This is part two of a two-part opinion piece on current events in the Philippines. While based on news taken from trusted sources, I make the disclaimer that this blog is NOT a news channel. Content on this blog (this article included) should be taken with a grain of salt. I do not intend to be taken as – and nor should anyone take me for – credible source. Read part one here.

But because this is the Philippines, we had to come from hearing Duterte’s last public address to learning that a syndicate within PhilHealth (Philippine Health Insurance Corporation, the Philippines’ fumbling answer to universal healthcare) has apparently run away with more or less PHP 15 Billion in public funds. The syndicate is allegedly composed of the corporation’s top executives, and may have been defrauding the corporation for some time now.

Reading through news reports on the subject reveals some very damning incidents. For one, the whistleblower, a former antifraud legal officer for PhilHealth who quit his post back in July, claims that PhilHealth CEO Ricardo Morales directed him to talk with the commissioner to the Presidential Anti-Corruption Commission to “massage” investigations on seemingly potentially overpriced COVID-19 testing kits.

Now as the public ire converges on the corporation, people are digging up more and more dirt. My favorite being the revelation that the corporation’s proposed budget cited the allocation of “PHP 21 million for Adobe Master Collection, PHP 42 million for identity management software, PHP 21 million for office productivity software, and PHP 25 million for application server, virtualization licenses and support maintenance.” Forget about the rest of the items, but 21 million for the Adobe Master Collection? Are our PhilHealth executives spending their work days editing multichannel 4K videos? Are they making feature films? Who uses that and for what? The people need answers!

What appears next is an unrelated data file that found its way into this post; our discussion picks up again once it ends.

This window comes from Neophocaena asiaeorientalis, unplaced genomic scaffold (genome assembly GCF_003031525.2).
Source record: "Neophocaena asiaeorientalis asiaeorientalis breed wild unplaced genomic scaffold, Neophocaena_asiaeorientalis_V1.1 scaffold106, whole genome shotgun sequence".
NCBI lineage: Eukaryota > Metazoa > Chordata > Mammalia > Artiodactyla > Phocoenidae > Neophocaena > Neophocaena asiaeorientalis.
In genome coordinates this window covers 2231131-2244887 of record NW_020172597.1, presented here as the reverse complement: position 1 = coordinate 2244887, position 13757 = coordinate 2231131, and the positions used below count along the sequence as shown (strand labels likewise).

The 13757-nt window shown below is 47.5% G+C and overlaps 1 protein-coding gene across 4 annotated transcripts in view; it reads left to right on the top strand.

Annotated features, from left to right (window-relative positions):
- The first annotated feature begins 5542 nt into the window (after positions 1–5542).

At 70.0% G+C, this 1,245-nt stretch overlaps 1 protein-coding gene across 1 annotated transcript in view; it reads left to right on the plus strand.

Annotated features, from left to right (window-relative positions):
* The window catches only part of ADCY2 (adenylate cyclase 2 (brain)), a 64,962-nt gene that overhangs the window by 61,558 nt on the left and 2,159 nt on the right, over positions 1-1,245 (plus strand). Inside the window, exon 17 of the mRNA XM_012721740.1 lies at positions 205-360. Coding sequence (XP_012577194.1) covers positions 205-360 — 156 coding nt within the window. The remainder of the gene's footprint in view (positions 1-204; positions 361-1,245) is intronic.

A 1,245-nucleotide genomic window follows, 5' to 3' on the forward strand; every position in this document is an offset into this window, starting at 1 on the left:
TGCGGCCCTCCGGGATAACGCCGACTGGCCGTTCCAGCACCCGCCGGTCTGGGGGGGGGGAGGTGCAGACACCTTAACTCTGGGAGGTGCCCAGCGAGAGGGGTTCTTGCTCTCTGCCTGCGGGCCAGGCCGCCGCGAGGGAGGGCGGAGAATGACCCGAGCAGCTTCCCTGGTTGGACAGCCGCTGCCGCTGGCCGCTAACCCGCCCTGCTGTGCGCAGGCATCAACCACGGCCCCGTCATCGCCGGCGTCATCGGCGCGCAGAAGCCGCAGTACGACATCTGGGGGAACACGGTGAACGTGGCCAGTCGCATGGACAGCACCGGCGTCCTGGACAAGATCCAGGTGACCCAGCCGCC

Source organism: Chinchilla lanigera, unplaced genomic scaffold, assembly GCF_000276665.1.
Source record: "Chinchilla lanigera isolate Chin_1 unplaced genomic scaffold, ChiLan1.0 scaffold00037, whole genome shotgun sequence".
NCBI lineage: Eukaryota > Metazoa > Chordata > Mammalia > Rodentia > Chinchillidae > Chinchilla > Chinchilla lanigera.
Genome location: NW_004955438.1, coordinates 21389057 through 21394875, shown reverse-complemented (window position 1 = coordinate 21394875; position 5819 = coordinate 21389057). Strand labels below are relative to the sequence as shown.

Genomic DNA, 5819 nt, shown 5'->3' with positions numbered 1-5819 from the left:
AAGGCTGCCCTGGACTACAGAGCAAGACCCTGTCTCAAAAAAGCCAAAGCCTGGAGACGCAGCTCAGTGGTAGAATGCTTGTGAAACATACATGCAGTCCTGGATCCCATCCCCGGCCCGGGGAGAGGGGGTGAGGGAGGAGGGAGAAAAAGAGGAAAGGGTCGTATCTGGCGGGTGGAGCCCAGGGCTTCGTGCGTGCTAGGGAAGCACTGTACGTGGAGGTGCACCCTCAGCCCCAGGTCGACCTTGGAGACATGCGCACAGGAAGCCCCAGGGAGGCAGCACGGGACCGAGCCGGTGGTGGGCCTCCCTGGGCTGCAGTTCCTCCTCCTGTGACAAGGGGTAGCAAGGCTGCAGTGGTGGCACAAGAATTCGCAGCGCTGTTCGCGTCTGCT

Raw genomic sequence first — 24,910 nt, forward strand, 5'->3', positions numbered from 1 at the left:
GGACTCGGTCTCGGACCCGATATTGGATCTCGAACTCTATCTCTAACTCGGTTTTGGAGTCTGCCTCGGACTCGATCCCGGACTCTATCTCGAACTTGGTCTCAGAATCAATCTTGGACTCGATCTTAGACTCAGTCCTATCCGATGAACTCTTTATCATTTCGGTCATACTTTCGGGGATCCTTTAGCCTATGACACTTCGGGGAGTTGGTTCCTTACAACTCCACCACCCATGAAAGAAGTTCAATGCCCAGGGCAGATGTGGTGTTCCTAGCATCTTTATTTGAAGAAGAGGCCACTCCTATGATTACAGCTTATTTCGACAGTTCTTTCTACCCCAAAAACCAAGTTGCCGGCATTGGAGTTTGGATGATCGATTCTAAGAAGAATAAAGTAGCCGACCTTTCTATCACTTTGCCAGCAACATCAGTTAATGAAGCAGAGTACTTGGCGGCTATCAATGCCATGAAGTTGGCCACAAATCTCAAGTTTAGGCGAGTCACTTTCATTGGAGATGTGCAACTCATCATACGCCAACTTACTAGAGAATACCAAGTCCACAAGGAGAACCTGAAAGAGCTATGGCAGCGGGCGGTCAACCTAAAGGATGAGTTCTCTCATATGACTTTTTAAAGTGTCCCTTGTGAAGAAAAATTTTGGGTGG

True to form, the officials involved in the scandal are denying allegations – Morales at one point even claiming that the scandal was only part of an “annual bash” towards PhilHealth. But I guess if your corporation is the type that gets swept up in massive scandals maybe an annual bash is called for. Hell, maybe it should be a government-mandated holiday, and put that “shame campaign” idea to some good use.

But what’s really painful about this PhilHealth fiasco is that the lost PHP 15 billion would have likely come directly from the people’s pocket. It’s not some immaterial cash that the government loaned from the ADB or the IMF. One reason why a lot of people continue to see Marcos in a good light despite the exorbitant loaning and lost pubic funds is that as a regular citizen it’s really difficult to feel cheated out of money that never went through you anyway. Even the money that Duterte’s administration has been loaning of late for their coronavirus response easily gets pushed aside in the public consciousness despite the dizzying amounts because no one has any concrete association towards it. Even when we end up paying for it for generations to come.

But that’s not true with the money PhilHealth may have lost. If you want to see just how much they have stolen from you, you need only pick up your pay slip and see the exact amount printed there. We’ve been giving away chunks of our hard-earned money – and for this? I hope they got good use out of the Adobe Master Collection.

Published by Dominic Dayta

Dominic Dayta is a statistician and short story writer. His fiction has appeared or are forthcoming in The Brasilia Review, Philippines Graphic, TAYO Literary Magazine, and Liwayway. He lives in the Philippines.

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